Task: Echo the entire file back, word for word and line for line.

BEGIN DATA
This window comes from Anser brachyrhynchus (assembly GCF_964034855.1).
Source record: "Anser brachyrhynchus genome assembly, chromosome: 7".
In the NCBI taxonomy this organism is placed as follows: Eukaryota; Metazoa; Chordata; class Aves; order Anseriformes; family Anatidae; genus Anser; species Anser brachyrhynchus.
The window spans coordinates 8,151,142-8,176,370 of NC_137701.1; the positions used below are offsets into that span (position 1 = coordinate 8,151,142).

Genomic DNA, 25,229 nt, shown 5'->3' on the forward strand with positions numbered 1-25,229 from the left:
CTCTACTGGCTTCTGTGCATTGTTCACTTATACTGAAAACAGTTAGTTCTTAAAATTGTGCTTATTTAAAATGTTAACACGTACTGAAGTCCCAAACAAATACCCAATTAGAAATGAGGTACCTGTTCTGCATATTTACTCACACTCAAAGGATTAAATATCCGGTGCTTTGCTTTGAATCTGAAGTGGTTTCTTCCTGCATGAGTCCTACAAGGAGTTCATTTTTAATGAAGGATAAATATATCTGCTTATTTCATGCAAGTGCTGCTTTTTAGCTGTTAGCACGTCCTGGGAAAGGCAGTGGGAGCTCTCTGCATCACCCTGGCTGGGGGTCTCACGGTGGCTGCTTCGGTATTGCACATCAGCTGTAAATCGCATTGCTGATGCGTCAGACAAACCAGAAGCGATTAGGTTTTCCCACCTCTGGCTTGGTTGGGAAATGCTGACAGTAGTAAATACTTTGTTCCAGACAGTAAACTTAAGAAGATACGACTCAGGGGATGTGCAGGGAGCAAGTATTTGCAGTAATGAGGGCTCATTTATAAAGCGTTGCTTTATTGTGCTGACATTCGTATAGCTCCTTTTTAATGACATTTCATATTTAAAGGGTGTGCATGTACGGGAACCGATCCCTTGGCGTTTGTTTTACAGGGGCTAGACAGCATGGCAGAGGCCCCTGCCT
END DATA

This window comes from Anser brachyrhynchus (assembly GCF_964034855.1).
Source record: "Anser brachyrhynchus genome assembly, chromosome: 7".
In the NCBI taxonomy this organism is placed as follows: Eukaryota; Metazoa; Chordata; class Aves; order Anseriformes; family Anatidae; genus Anser; species Anser brachyrhynchus.
The window spans coordinates 8,151,142-8,176,370 of NC_137701.1; the positions used below are offsets into that span (position 1 = coordinate 8,151,142).

Genomic DNA, 25,229 nt, shown 5'->3' on the forward strand with positions numbered 1-25,229 from the left:
CTCTACTGGCTTCTGTGCATTGTTCACTTATACTGAAAACAGTTAGTTCTTAAAATTGTGCTTATTTAAAATGTTAACACGTACTGAAGTCCCAAACAAATACCCAATTAGAAATGAGGTACCTGTTCTGCATATTTACTCACACTCAAAGGATTAAATATCCGGTGCTTTGCTTTGAATCTGAAGTGGTTTCTTCCTGCATGAGTCCTACAAGGAGTTCATTTTTAATGAAGGATAAATATATCTGCTTATTTCATGCAAGTGCTGCTTTTTAGCTGTTAGCACGTCCTGGGAAAGGCAGTGGGAGCTCTCTGCATCACCCTGGCTGGGGGTCTCACGGTGGCTGCTTCGGTATTGCACATCAGCTGTAAATCGCATTGCTGATGCGTCAGACAAACCAGAAGCGATTAGGTTTTCCCACCTCTGGCTTGGTTGGGAAATGCTGACAGTAGTAAATACTTTGTTCCAGACAGTAAACTTAAGAAGATACGACTCAGGGGATGTGCAGGGAGCAAGTATTTGCAGTAATGAGGGCTCATTTATAAAGCGTTGCTTTATTGTGCTGACATTCGTATAGCTCCTTTTTAATGACATTTCATATTTAAAGGGTGTGCATGTACGGGAACCGATCCCTTGGCGTTTGTTTTACAGGGGCTAGACAGCATGGCAGAGGCCCCTGCCT